Is The Secret Feature of The iPad 3 a New Touch Technology?

The most tantalizing and attractive possibility I could come up with was the introduction of a touch-feedback technology for the iPad’s display.

Is The Secret Feature of The iPad 3 a New Touch Technology? Via TheNextWeb

Wild speculation possibly, but this last minute rumour about the iPad 3 launch, expected to come later today at Apple’s media conference, could be the significant new feature that gets everyone excited. The idea of having some tactile feedback from the touch surface itself would be a real innovation, and yet another sign that Apple is still well ahead of the competition – if it’s true.

Whilst it would be easy to dismiss it as a gimmick, it may well prove to be a worthwhile addition for a touch based device. Only earlier today I was playing with the VoiceOver feature in the iPhone and concluded that it seemed very crufty – because if you can see which button you are pressing, you can probably ready the labels and therefore not need the VoiceOver spoken explanation (which by the way is poorly implemented in many apps, Apple’s included). The idea that you could feel where the buttons are, and indeed even have different sensations depending on the buttons purpose would be a significant advantage to people with visual impairment.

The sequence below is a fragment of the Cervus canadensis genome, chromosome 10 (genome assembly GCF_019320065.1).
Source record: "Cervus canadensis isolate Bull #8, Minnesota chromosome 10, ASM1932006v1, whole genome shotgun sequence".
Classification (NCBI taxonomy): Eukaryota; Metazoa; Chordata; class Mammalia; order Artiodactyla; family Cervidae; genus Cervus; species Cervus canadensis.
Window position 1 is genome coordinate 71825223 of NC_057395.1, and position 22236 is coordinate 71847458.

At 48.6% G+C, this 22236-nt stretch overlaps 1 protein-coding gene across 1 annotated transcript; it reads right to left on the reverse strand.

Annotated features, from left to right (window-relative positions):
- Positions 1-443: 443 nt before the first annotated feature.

But aside from an assistive technology, the possibilities for other more conventional uses, particularly in gaming, might be considerable.

If the publicity image for the launch is anything to go by, the major advancements for the iPad might be the much heralded ‘retina’ display, and touch feedback.

Only time will tell, and we’ll all find out in about 4 hours time!

The only thing that I want to see, aside from the above, is a reworking of the multitasking support in iOS. it’s the thing that creates the most friction for me when using the device, as apps steal resources that should be devoted to the user experience. I often see lag in UI evens not getting processed in a timely fashion, such as keys not being registered as they are pressed, because either a background apps is blocking the OS or the OS itself is doing some internal juggling. Also, apps failing to provide notification that things are in progress, although that is often a failure of the app, not the device, but is hampered by the unpredictability created by allowing more than one process to use resources. Faster processors and more memory help in this area, but it’s a crutch for a poor implementation of multitasking.




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